Among the speakers who had personally suffered as a result of the LGBT subculture were Doug Mainwaring, a journalist who had left the homosexual lifestyle; Luis Ruiz, a survivor of the Pulse Nightclub massacre in Orlando, who left the LGBT lifestyle after that terrifying experience; and Lynn Meagher, a mother whose two gender-confused adult children have severed their relationship with her, leaving her to wonder where they are and to pray for their return to faith.
A panel on the transgender movement included parents of gender-confused children, desisters (people who lived as the opposite sex and gave it up), and resisters within the medical community. Survivors of childhood sexual abuse reported on their own experiences. Another panel featured three speakers: Faith Hakesly and Allen Hebert, who were themselves survivors of childhood abuse, and Sue Ellen Browder, the spouse of a survivor. And a third panel brought together three activists: Tracy Shannon, representing Mass Resistance of Texas; Thomas Drake of Tradition, Family, Property (TFP); and Cathy Cleaver Ruse, senior fellow at the Family Research Council, who was recognized for her work exposing and resisting the Fairfax County School Board.
Besides the “experience speakers,” those whose testimonies reveal the deep hurt caused by the sexual revolution, the Summit included the wise advice of experts. Fr. Paul Sullins, Ph.D. is a former professor of sociology at The Catholic University of America, where he was a leader in the field of research on same-sex parenting and its implications for child development. Father Sullins, now a senior research associate of the Ruth Institute, spoke about the clergy abuse crisis, looking at past statistics and future trends. Melea Stephens, a licensed professional counselor who specializes in helping couples, explained how pornography has become a public health crisis, and focused on public policies which could help alleviate the problem. Chris McKenna, founder and CEO of Protect Young Eyes, introduced tools for parents and other educators which can help to protect children from exposure to pornography.
Intensive Leadership Training for Ruth Institute's “Ambassadors”
A new feature of the conference this year was the Ambassador's Training Program. That program, which was offered by invitation only, included presentations on Understanding the Global Sexual Revolution: Christian Anthropology, History and Social Systems, presented by Dr. Jennifer Roback Morse; Medical Tragedies of the Sexual Revolution, a review of traditional Christian sexuality morality, as presented by Michelle Cretella, M.D.; Social Science Evidence, including issues such as post-abortion trauma, same-sex parenting, and children's needs for their parents, presented by Fr. Paul Sullins; and Human Rights Catastrophes of the Sexual Revolution (including population control and demographic winter), presented by Don Feder, a journalist and communications director for the World Congress of Families.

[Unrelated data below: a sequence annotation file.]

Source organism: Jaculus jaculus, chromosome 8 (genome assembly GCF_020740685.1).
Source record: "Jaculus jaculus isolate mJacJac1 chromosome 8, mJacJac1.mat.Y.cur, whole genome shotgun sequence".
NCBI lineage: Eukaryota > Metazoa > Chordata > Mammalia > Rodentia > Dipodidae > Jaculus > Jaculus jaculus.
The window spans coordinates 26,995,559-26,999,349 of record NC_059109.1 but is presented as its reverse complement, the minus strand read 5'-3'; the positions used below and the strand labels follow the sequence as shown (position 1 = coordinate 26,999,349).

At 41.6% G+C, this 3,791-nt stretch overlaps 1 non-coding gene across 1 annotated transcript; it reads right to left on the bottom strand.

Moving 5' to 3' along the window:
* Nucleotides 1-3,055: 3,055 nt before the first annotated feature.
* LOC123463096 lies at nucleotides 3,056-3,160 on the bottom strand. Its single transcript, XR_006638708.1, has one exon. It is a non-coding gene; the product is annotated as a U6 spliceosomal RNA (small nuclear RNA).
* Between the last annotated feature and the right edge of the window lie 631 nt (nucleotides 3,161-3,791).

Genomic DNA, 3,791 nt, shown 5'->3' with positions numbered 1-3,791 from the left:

If you were unable to participate in the conference either online or in person, Dr. Morse reassured the Register that recordings from the Summit will be
available online in the near future. You can learn more about those recordings and about the Ruth Institute's other resources at the website, ruthinstitute.org.
Posted on: Monday, July 27, 2020
By Brandon Showalter, CP Reporter
This article was first published July 25, 2020 at Christian Post.
LAKE CHARLES, La. — A man who divorced his wife to pursue a same-sex relationship, a mother of two trans-identifying children, and a survivor of the Pulse nightclub terrorist attack all testified to God's redeeming grace amid ongoing challenges as part of a Ruth Institute panel last Saturday.
Journalist Doug Mainwaring, parent activist Lynn Meagher, and Luis Javier Ruiz each spoke about the twists and turns their lives have taken at the annual Summit for Survivors of the Sexual Revolution. The annual event gives voice to people whose stories are often ignored by the mainstream media that often caters to LGBT activists and their agendas. This CP reporter was among the speakers at the event to discuss what has been discovered in my nearly four years of reporting on gender dysphoria, transgenderism, and the gender identity movement.
Mainwaring, a writer for the pro-life outlet LifeSiteNews, explained how he's struggled with same-sex desires even while in a heterosexual marriage. At one point he even wrote an op-ed for The Washington Post in favor of legalizing same-sex marriage, only to later reconsider his stance and write a subsequent op-ed for the same national newspaper arguing in favor of civil unions for gays, but not same-sex marriage. Such backpedaling resulted in him losing most of his LGBT-identified friends and being the recipient of hate mail.
He ultimately became convicted that he could no longer live as a homosexual, and realized how his actions had harmed his children, who had been spending time with a Catholic family, whom they loved. He then realized that he'd denied his children that familial love by ending his marriage.
His son, Mainwaring said, "loved what that family had. ... And that family, even though they didn't know my situation, just the way they were living their life, the grace of their life as a faithful Catholic family, cascaded into my life through my son. And it really helped push me toward what I needed to do."
Mainwaring soon began visiting a church every day where he would kneel in the last pew and say: "God, here I am. I don't know how to get started again. I don't know how to repair all the wrongdoing that I've done here."
He continued asking God for help in this way for a few years. What ultimately led him to reconcile with his wife and children was seeing his eldest son's performance as the leading role in a production of "Les Misérables."